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Have You Alienated Your Friends Today?

Planned giving is all about people. That’s a no-brainer – or it should be. So how are you making the best of your relationships with your constituents? A great way to do it WRONG is to think of them as targets.

That’s why I always preach – and practice – the following: Treat your prospect like a donor, and your donor like a friend. Read more about this idea here, and here.

And you can also read a great blog post on the same subject by Leo Notenboom on asmallchange.net.

The title is, “I Am Not A Prospect,” and in it Leo makes a powerful argument against the very word “prospect.” Writing from the point of view of a potential contributor, he says:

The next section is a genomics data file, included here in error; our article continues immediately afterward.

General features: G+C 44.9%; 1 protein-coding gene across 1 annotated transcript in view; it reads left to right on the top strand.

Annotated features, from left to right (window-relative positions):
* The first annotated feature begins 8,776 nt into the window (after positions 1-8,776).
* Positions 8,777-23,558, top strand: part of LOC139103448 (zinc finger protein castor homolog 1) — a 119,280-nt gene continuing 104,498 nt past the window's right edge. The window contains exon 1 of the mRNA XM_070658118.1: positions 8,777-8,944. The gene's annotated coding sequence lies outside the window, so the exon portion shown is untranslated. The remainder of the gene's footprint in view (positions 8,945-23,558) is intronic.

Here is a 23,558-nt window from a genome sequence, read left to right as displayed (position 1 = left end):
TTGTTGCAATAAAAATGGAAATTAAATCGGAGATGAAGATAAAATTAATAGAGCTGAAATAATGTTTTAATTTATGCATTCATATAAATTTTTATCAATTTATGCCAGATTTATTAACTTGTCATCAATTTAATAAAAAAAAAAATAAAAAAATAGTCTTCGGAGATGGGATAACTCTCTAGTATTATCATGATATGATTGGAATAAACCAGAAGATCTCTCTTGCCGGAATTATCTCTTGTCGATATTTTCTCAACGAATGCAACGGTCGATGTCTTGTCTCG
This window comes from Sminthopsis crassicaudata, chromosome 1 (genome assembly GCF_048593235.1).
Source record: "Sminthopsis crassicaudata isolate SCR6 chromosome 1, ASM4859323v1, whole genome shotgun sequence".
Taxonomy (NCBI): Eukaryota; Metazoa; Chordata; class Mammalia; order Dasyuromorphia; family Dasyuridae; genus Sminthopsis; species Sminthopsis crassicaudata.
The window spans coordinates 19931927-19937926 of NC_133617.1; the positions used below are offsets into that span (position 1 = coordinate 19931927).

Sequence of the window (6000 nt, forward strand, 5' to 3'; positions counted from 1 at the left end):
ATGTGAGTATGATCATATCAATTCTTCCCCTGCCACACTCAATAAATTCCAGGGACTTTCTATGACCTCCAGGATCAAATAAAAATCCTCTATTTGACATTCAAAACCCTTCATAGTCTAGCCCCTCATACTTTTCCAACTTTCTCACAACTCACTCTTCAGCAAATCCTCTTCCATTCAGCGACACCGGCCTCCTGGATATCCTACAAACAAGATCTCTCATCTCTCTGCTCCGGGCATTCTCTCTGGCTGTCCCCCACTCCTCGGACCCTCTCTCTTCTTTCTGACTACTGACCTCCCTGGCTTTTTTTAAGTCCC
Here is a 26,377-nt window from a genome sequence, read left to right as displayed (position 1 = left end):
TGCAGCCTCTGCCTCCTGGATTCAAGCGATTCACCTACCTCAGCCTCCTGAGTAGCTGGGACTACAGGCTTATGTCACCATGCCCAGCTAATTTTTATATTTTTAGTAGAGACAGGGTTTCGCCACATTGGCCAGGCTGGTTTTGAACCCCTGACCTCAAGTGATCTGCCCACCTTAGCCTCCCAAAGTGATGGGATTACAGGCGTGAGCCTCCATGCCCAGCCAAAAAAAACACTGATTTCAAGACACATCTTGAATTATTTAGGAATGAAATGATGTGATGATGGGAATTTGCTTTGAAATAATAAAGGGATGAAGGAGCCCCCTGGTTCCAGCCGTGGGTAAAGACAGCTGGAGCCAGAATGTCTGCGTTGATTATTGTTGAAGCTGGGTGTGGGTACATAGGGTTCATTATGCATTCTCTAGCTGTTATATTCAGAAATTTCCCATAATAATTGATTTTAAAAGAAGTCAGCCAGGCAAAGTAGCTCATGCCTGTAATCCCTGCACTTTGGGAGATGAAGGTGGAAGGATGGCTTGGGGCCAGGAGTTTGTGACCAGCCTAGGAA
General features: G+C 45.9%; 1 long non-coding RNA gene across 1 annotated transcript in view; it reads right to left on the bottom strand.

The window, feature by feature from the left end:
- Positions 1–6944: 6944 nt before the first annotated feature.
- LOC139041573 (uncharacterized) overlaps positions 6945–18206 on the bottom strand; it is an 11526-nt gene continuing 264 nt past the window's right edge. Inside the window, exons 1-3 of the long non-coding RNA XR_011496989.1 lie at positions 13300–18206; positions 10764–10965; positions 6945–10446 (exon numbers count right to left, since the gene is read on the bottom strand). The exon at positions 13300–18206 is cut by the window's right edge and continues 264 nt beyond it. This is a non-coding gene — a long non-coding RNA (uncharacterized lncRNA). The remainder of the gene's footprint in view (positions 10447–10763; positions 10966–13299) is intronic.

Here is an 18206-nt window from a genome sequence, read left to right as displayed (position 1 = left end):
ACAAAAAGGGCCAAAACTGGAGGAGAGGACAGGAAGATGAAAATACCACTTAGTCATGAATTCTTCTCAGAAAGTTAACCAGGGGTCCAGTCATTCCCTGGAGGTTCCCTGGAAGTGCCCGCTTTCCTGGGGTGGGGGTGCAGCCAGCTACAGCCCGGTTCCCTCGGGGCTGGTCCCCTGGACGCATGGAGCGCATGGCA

In fact, it would be best if you didn’t even use the word privately…. It implies a one-dimensional relationship that, at its worst, just involves the “prospect” of a donation.

He’s not playing Language Police. He’s suggesting that a word like “prospect” can foster — and betray – a mental habit of looking at your organization’s supporters merely as fundraising targets. Because that habit can lead you to an “Aren’t You Dead Yet?” attitude towards them. Very bad for business.

People are multi-dimensional. Your relationships with them should be founded on that. Not just the expectation of monetary contributions.

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